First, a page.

Shipping company charged over oil slick in Frobisher Bay
Transport Degagnés not aware any waste was dumped, president says
A Quebec shipping company has been charged with dumping waste into Frobisher Bay last September.
On May 10, representatives from Transport Desgagnés appeared in court in Quebec City to face charges filed by Transport Canada under the Arctic Waters Pollution Prevention Act.
Transport Canada accused the company of breaking Section 4.1 of the act, which says “no person or ship shall permit the deposit of any waste in the Arctic waters … under any conditions.” Section 5.1a defines liability for any ship that contravenes Section 4.1 as a maximum fine of $100,000.
The charges were laid following an investigation into the origin and nature of an oil slick in Frobisher Bay first spotted by a First Air pilot on Sept. 25, 2001.
The slick was more than a kilometre long and 100 metres wide, and located about 10 kilometres down the bay from Iqaluit.
“To the best of our knowledge, we don’t think it was us,” said Louis-Marie Beaulieu, president of Transport Desgagnés.
Beaulieu said his company is conducting its own internal investigation into the matter.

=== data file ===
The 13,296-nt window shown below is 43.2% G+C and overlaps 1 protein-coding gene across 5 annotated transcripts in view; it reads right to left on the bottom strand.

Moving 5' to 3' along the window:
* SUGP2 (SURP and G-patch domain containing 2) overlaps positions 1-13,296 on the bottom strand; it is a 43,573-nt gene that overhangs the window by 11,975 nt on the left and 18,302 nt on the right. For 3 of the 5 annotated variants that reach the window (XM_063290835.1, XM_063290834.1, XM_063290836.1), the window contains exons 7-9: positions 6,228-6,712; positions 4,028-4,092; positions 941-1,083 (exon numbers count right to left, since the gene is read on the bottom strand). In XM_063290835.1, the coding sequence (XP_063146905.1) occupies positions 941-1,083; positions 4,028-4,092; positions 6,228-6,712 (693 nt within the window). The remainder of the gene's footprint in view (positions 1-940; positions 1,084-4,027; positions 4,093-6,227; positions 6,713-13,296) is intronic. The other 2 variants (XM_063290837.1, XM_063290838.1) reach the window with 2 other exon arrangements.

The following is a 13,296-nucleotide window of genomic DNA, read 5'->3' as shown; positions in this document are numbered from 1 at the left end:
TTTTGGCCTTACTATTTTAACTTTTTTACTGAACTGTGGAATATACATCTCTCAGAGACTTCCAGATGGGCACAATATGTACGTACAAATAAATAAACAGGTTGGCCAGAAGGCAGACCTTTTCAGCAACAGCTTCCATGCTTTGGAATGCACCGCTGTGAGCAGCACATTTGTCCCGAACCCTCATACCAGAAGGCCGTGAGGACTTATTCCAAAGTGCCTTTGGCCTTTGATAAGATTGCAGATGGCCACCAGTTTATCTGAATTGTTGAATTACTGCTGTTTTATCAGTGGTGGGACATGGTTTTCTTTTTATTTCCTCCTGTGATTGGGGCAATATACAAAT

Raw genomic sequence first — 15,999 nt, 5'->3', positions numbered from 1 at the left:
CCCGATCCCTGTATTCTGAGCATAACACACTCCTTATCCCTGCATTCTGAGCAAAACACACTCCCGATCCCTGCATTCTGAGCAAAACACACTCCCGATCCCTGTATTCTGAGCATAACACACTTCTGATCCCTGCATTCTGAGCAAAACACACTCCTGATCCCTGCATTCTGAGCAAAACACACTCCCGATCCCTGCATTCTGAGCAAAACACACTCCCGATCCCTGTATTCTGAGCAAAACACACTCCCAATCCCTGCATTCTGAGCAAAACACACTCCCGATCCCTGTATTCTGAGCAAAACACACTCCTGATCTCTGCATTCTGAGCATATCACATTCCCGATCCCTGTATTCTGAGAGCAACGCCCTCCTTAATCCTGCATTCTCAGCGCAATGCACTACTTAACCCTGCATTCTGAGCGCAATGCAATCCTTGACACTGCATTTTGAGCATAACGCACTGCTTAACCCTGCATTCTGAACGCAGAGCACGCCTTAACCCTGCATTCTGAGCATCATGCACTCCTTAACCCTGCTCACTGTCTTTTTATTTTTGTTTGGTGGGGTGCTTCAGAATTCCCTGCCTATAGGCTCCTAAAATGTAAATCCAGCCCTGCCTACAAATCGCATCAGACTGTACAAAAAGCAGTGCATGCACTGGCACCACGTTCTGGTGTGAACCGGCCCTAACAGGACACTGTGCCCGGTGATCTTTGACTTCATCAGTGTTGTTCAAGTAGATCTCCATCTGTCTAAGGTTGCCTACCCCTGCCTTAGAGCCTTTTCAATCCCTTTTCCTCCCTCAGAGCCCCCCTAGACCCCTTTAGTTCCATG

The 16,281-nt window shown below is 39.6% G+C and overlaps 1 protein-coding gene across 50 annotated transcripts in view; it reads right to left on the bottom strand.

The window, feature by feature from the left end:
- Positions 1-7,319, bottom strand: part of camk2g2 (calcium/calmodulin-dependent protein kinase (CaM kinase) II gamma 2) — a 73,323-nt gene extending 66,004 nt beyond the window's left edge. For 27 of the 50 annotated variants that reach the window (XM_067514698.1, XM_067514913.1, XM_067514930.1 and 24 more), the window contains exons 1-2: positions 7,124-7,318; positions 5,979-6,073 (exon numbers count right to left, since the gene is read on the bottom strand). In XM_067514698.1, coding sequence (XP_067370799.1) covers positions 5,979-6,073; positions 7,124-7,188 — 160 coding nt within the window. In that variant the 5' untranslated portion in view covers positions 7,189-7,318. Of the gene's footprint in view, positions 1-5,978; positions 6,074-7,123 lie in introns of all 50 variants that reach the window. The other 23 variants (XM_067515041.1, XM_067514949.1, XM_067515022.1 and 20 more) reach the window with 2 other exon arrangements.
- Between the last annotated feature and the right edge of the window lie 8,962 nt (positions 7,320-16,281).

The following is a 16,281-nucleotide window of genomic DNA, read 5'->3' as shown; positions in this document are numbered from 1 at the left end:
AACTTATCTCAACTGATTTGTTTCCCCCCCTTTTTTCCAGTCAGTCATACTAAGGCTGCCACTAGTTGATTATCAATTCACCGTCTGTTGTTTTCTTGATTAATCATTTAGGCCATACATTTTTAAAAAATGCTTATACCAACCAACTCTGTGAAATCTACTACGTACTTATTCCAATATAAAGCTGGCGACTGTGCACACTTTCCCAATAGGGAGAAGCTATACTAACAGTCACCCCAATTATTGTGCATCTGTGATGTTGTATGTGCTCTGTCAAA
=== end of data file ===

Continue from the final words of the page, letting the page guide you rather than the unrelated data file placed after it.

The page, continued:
“Our main duty here is to understand what happened.”
The hull of the Transport Desgagnés vessel was damaged earlier in the season, but Beaulieu said it was repaired and inspected before its trip to Iqaluit.
Before laying charges, pollution prevention officers must do an investigation, including the taking of samples, interviews and photos, said Clark Norris, manager of marine safety at Transport Canada in Edmonton.
The last charge filed in Nunavut under the Arctic Waters Pollution Prevention Act was in 1985, when a tanker spilled fuel near Hall Beach.
Norris said he wouldn’t be surprised if Transport Canada received more reports of marine waste-dumping from the North.
“There’s a more heightening awareness and communications are better than they were years ago,” he said.
Norris said reports are generally investigated within 24 hours.
Transport Desgagnés and Transport Canada will return to court in the summer or early fall.